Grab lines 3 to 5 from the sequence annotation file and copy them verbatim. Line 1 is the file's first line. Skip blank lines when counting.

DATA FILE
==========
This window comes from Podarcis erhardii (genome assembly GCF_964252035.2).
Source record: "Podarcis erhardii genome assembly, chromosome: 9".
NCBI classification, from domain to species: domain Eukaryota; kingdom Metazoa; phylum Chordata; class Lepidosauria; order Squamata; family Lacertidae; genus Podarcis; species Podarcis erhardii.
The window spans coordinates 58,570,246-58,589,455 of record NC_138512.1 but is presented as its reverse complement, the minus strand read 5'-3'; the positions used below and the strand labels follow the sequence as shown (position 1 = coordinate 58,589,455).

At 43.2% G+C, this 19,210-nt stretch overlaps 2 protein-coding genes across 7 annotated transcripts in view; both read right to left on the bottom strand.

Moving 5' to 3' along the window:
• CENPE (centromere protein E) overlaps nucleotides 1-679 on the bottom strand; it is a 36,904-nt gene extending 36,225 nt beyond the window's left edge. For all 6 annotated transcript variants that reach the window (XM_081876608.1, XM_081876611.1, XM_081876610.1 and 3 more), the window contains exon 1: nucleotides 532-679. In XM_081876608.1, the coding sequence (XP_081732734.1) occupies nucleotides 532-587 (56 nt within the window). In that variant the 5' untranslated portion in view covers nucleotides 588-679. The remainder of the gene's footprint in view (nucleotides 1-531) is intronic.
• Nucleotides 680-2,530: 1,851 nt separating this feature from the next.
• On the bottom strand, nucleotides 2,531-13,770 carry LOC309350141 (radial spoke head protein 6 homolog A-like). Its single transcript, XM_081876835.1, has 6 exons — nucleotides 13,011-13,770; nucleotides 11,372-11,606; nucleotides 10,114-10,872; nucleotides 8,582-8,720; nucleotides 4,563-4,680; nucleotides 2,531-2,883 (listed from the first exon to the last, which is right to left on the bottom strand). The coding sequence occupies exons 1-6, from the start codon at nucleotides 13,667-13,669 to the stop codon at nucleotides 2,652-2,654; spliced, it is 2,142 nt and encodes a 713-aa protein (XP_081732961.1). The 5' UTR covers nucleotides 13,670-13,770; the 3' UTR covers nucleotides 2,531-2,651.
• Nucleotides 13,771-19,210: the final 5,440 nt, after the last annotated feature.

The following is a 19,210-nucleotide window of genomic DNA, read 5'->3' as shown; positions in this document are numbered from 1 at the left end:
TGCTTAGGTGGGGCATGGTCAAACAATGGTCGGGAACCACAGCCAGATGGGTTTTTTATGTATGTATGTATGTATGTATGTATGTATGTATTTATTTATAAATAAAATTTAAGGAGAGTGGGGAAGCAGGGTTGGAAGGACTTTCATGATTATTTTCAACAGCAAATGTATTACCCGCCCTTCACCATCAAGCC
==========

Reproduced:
NCBI classification, from domain to species: domain Eukaryota; kingdom Metazoa; phylum Chordata; class Lepidosauria; order Squamata; family Lacertidae; genus Podarcis; species Podarcis erhardii.
The window spans coordinates 58,570,246-58,589,455 of record NC_138512.1 but is presented as its reverse complement, the minus strand read 5'-3'; the positions used below and the strand labels follow the sequence as shown (position 1 = coordinate 58,589,455).

At 43.2% G+C, this 19,210-nt stretch overlaps 2 protein-coding genes across 7 annotated transcripts in view; both read right to left on the bottom strand.